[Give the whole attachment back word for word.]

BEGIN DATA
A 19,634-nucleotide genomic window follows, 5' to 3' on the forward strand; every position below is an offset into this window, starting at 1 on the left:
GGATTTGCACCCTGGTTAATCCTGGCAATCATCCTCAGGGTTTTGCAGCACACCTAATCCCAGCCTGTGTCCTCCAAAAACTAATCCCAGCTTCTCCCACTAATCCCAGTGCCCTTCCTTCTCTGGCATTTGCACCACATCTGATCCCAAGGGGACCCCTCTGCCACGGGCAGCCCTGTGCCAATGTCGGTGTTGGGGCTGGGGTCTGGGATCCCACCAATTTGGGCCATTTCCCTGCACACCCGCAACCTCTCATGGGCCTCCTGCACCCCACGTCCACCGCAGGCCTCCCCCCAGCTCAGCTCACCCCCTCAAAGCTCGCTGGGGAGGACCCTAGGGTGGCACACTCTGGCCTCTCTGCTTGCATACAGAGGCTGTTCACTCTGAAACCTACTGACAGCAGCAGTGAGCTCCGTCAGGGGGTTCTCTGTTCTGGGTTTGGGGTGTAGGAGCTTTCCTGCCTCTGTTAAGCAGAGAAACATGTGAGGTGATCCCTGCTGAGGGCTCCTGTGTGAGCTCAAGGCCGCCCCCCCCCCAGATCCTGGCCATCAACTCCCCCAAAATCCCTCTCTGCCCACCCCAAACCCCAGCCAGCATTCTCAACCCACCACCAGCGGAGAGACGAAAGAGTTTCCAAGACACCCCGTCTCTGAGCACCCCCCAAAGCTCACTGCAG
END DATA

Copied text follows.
A 19,634-nucleotide genomic window follows, 5' to 3' on the forward strand; every position below is an offset into this window, starting at 1 on the left:
GGATTTGCACCCTGGTTAATCCTGGCAATCATCCTCAGGGTTTTGCAGCACACCTAATCCCAGCCTGTGTCCTCCAAAAACTAATCCCAGCTTCTCCCACTAATCCCAGTGCCCTTCCTTCTCTGGCATTTGCACCACATCTGATCCCAAGGGGACCCCTCTGCCACGGGCAGCCCTGTGCCAATGTCGGTGTTGGGGCTGGGGTCTGGGATCCCACCAATTTGGGCCATTTCCCTGCACACCCGCAACCTCTCATGGGCCTCCTGCACCCCACGTCCACCGCAGGCCTCCCCCCAGCTCAGCTCACCCCCTCAAAGCTCGCTGGGGAGGACCCTAGGGTGGCACACTCTGGCCTCTCTGCTTGCATACAGAGGCTGTTCACTCTGAAACCTACTGACAGCAGCAGTGAGCTCCGTCAGGGGGTTCTCTGTTCTGGGTTTGGGGTGTAGGAGCTTTCCTGCCTCTGTTAAGCAGAGAAACATGTGAGGTGATCCCTGCTGAGGGCTCCTGTGTGAGCTCAAGGCCGCCCCCCCCCCAGATCCTGGCCATCAACTCCCCCAAAATCCCTCTCTGCCCACCCCAAACCCCAGCCAGCATTCTCAACCCACCACCAGCGGAGAGACGAAAGAGTTTCCAAGACACCCCGTCTCTGAGCACCCCCCAAAGCTCACTGCAG